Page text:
A sample of clause types

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chris_notts
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A sample of clause types

Post by chris_notts » 19 Oct 2018 22:12

I'm (kindof) back after a long time away! I was re-reading "Intransitive Predication" by Stassen, and I thought it might make a good conlang quiz, one which I may or may not have done before. Without going into too many details, Stassen looks at patterns in the encoding of the following and how they compare with the typical verbal strategy in different languages:

1. Nominal predication

Examples of nominal predicates expressing identity and class membership, encoded on English with a copula verb:

Identity: he's the man I saw yesterday
Class membership: he's a man

Commonly encoded by a copula verb, copula particle (i.e. with distinct morphology/syntax compared to verbs), or by apposition of nouns. Some languages use the verbal strategy and apply person/TAM affixes/clitics to predicate nouns.

2. Locative predication

Expressions of location. Typically encoded by one or a small class of verbs together with a locative argument. Verbs may simultaenously encode posture or orientation of the figure. Sometimes expressed by just a noun and location with no verb present.

A separate but related class is existential clauses, which may be identical to locationals, differ in word order or pragmatic marking (compare English "A man is there" to "There is a man"), or use completely different supporting verbs.

3. Predicate adjectives

Typically marked either by the same strategy as predicate nouns (e.g. supported by a copula verb), or by the same strategy as verbs (taking verbal agreement and TAM marking). Stassen claims that in languages with inflectional tense marking on verbs predicate adjectives will tend to use the nominal strategy, othereise they'll tend to use the verbal strategy.

In a separate book, Stassen also looks at strategies for predicate possession, including:

Locational strategy = to/at Possessor there is/exists Possessee
With strategy = Possessor is with Possessee
Have strategy = Possessor has Possessee
Topic strategy = Possessor, Possessee exist (possibly with possessive marking on Possessee)

So, for your conlangs:

1. How is nominal predication expressed?
2. How is adjectival predication expressed?
3. How is locative predication expressed?
4. How are existentials expressed?
5. How is predicative possession expressed?

Salmoneus
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Re: A sample of clause types

Post by Salmoneus » 19 Oct 2018 22:53

chris_notts wrote:
19 Oct 2018 22:12
Stassen claims that in languages with inflectional tense marking on verbs predicate adjectives will tend to use the nominal strategy, othereise they'll tend to use the verbal strategy.
Oh, that's interesting! I haven't seen that claim before, though it would seem to make sense.
1. How is nominal predication expressed?
In Rawàng Ata, mostly by topic-comment structures. "Him, a man". At least in earlier versions there was also a copula particle, and I think I probably still agree with that, but it's used for emphasis and disambiguation, not as the default structure.

In Wenthish, mostly by copula verbs, although I suspect they may also use topic-comment with pseudo-copulas for some classifications ("Among men, stands him" or the like).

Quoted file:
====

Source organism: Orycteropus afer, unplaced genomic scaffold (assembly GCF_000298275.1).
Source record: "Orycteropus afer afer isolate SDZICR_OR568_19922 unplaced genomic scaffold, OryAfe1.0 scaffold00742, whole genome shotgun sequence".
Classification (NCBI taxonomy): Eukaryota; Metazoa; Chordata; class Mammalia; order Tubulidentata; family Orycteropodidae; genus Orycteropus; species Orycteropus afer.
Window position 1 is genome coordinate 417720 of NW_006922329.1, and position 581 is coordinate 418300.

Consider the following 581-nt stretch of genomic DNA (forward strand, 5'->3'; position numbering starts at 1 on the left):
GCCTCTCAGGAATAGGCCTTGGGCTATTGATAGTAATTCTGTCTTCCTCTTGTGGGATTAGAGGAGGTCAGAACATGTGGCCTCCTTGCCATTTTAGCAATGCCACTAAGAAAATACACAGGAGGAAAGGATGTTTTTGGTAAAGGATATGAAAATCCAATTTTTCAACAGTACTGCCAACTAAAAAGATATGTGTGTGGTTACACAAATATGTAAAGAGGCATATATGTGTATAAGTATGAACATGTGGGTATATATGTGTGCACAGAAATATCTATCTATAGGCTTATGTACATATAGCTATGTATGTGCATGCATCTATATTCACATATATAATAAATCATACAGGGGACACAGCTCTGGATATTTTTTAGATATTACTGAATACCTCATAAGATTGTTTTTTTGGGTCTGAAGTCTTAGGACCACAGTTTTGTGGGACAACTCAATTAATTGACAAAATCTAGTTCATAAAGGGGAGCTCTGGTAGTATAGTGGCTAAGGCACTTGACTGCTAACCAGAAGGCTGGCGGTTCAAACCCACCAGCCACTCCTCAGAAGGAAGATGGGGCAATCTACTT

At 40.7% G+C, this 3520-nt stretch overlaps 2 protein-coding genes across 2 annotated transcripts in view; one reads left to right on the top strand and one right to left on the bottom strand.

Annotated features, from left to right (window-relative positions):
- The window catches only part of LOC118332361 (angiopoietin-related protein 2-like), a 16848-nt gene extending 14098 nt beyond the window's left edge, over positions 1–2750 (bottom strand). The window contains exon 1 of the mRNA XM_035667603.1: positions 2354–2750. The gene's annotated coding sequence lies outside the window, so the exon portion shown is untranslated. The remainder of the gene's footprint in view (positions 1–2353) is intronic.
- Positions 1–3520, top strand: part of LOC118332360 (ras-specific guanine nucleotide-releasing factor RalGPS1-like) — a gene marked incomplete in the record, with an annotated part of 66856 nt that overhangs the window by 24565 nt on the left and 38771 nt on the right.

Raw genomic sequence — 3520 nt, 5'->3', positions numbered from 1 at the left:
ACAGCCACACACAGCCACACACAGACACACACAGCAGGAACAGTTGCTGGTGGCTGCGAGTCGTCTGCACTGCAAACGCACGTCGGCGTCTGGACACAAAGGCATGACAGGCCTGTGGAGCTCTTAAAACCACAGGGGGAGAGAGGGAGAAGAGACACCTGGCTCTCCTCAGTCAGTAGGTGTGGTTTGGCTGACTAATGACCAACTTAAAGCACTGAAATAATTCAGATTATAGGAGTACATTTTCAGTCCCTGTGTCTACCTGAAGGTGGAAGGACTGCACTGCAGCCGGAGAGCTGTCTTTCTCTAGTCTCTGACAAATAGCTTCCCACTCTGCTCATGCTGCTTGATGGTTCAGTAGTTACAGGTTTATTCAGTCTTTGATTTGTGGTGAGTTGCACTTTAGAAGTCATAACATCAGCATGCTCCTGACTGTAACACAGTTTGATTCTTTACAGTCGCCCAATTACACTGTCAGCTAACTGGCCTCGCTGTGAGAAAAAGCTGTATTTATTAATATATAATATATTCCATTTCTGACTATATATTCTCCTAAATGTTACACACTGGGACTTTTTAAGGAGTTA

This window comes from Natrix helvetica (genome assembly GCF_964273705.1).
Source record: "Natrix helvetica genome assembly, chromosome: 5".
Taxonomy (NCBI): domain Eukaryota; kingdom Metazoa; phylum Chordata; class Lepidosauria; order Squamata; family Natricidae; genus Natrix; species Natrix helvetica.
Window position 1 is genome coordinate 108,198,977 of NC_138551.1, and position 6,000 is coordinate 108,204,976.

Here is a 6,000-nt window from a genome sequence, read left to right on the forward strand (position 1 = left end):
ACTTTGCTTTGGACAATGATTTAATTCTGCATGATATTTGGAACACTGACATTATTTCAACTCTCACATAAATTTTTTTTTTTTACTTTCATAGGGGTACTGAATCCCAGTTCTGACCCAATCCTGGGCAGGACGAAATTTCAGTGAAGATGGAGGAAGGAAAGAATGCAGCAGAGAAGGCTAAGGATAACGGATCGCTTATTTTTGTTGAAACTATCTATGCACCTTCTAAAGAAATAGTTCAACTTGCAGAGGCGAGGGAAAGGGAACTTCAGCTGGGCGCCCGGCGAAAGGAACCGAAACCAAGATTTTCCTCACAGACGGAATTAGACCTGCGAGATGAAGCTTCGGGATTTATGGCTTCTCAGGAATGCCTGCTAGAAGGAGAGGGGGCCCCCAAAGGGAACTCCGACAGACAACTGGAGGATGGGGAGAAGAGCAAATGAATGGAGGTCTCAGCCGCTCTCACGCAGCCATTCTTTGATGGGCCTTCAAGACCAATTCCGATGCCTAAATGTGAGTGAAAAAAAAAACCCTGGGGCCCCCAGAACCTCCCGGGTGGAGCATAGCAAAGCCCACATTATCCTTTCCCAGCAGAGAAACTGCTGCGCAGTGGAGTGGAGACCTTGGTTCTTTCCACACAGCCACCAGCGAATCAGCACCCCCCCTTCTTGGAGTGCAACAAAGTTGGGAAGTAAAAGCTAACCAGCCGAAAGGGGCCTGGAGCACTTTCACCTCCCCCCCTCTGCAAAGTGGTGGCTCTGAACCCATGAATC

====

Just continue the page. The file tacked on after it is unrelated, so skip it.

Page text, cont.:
2. How is adjectival predication expressed?
In Rawàng Ata, almost entirely verbally. There is a very small class of true adjectives, and there are also locative nouns, but most 'adjectives' are just verbs. I can't remember how I deal with true adjectives predicatively, but I suspect it uses as "man, big man" ('the man is big') topic-comment pseudo-classificatory approach.

In Wenthish, I'm still not sure. You can just use the nominal presication strategy, but I think they may prefer rephrasing as an attributive ("He's a big man, the man"). I don't know.

3. How is locative predication expressed?
In Rawàng Ata, by default topic-comment, either plain ("cat, mat") or with a noun in the locative case ("cat, mat-at"). It's also possible to topicalise the location ("mat, cat"), possibly using a dummy verb where disambiguation is necessary ("mat, cat sleeps").

In Wenthish, mostly pseudo-copulas (derived from positional verbs) with prepostional phrases. "the cat sits on the mat".
4. How are existentials expressed?
In Rawàng Ata, just as they are. "Cat!" ('there's a cat'). Some sort of dummy verb can be used for disambiguation - probably in this case "a cat breathes".

In Wenthish... I don't actually know yet.
5. How is predicative possession expressed?
In Rawàng Ata, topic-comment. "Man, dog" ('the man has a dog'). Rawàng Ata, as you may have noticed, is not very in to syntax when it isn't needed. It does, however, have a hugely complicated system of attributive possession, so I suspect it often restructures sentences to employ that. "man, hammer tool-belonging-him". (Rawàng Ata uses possessive classifiers that look a lot like inflected verbs, so whether you parse it "hammer he-tool.owns" or "hammer tool-his" or whatever is sort of tricky).

In Wenthish, it's primarily prepositional ('the hammer is with the man'). Although there are verbs that can be used to be more specific, like 'the man owns the hammer' vs. 'the man is holding the hammer'.



Good questions.

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Reyzadren
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Re: A sample of clause types

Post by Reyzadren » 19 Oct 2018 23:28

1. Nominal predication:
Identity: Use the irregular verb/copula /azˤ/ (is) as a general word. For absolute 2-way identity, use /'azˤa/ instead.
Class membership: Use the verb /'vYʒa/, which broadly means "S subset O".